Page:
“I was really blessed to be able to go to the oldest, if one of the oldest Christmas markets, in Nuremberg,” says Roeh, who has been at the hotel 21 years, in 1998, had that year.. “It was such a great experience with all the scents of sausage cooking, spiced wine and all the great gifts. When we were thinking about what we could bring to Elkhart Lake and the Osthoff to celebrate the holidays, a market seemed like a wonderful opportunity to open the Christmas season.”

In a nod to “softer Americans,” the market is held indoors, in a heated tent, in contrast to the open-air markets in Germany and Europe. The event has expanded from 30 vendors to 85 to 95 each year. Most visitors come from Wisconsin and Illinois, but, increasingly, shoppers are coming from other states, including Ohio, Indiana and Michigan.

The Osthoff Resort, which sits on the shores of Elkhart Lake, is the backdrop for many holiday activities in and around the village. The resort traces it roots to German entrepreneur Otto Osthoff who opened a hotel in the lake’s early days of tourism. The current resort, with 245 suites, restaurants, a spa and other amenities, was built in 1995, with a major expansion in 2005.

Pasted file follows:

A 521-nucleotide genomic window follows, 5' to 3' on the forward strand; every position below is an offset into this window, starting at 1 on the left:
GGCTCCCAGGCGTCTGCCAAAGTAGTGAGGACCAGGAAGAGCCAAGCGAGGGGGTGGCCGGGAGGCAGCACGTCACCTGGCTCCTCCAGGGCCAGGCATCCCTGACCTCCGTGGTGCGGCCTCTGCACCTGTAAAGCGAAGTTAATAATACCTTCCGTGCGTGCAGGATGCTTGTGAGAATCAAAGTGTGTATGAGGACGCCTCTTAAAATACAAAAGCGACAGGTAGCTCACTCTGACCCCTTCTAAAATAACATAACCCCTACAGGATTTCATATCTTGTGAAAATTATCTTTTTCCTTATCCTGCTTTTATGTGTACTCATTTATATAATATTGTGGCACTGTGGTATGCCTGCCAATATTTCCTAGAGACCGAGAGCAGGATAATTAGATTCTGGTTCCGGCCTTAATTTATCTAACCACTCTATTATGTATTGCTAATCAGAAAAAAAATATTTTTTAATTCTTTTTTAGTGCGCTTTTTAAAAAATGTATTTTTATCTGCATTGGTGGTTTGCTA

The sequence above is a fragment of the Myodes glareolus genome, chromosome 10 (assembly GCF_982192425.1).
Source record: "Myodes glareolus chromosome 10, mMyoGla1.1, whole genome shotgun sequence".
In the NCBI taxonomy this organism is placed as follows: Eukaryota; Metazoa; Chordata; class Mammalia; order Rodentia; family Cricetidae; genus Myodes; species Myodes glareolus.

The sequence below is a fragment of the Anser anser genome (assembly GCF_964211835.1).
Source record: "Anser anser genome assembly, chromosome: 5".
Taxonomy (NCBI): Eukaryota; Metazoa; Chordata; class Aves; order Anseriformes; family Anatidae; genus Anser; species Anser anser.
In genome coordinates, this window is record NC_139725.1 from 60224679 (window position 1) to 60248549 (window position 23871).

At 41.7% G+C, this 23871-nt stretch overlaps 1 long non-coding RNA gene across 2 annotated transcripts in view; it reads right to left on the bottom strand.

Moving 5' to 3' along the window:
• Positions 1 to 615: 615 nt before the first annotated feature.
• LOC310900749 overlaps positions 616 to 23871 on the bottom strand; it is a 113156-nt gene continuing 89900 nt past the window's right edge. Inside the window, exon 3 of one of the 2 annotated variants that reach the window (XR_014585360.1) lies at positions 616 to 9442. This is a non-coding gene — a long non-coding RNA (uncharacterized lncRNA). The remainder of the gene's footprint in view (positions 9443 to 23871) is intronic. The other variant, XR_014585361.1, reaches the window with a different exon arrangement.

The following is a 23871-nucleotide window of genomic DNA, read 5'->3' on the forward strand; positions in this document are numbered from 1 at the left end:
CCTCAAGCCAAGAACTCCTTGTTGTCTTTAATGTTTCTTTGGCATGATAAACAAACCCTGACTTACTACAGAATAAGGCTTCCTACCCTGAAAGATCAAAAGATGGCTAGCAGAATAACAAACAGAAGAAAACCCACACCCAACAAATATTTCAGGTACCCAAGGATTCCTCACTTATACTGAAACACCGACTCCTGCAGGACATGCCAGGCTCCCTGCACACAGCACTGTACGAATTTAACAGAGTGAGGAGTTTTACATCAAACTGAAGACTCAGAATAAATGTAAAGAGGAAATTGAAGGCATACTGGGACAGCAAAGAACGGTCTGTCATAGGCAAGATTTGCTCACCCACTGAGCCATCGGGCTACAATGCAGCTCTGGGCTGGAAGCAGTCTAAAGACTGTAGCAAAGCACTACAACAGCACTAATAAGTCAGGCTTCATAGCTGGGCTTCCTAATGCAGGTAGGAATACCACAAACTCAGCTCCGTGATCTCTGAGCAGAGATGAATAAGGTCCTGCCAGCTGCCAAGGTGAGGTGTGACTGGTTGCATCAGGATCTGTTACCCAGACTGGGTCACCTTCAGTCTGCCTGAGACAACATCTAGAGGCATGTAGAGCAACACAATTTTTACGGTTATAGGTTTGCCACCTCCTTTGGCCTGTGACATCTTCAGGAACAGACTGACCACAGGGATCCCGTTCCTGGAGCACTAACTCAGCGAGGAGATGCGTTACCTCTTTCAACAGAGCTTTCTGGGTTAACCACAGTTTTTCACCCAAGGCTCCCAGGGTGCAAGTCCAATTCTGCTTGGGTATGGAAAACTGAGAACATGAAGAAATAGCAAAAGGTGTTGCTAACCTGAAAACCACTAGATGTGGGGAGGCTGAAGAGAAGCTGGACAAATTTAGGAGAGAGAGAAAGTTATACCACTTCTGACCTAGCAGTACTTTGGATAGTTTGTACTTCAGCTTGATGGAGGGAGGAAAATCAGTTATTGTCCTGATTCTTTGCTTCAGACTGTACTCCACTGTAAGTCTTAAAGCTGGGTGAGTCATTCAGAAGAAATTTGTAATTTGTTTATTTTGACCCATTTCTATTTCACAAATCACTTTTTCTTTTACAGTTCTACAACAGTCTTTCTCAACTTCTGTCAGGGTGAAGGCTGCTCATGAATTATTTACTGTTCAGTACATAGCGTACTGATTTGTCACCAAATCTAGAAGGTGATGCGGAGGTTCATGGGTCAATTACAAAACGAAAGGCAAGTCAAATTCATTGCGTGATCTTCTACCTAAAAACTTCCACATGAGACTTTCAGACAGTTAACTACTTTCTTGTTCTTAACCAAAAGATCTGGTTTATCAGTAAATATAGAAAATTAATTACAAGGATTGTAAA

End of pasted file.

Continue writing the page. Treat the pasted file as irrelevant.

To celebrate the holidays, The Osthoff Resort is decorated in traditional Christmas greens, lights and Christmas trees. More than 20 Christmas trees, each individually decorated, can be found throughout the hotel. The biggest is a 14-foot fall tree, outfitted with thousands of tiny white lights, in front of the floor-to-ceiling windows in the Elk Room, a gathering space that overlooks Elkhart Lake.

The resort and the village host a variety of Christmas activities, but, for many, the Old World Christmas Market is the focal point, bringing them back year after year.

Old World Christmas Market

The 10-day market is open daily from 10 a.m. to 5 p.m. through Dec. 15.

Admission is $7 for adults. Children 14 and younger get in free when accompanied by an adult ticketholder.

Visit www.ChristmasMarketAtOsthoff.com or call (844) 566-4392 for more information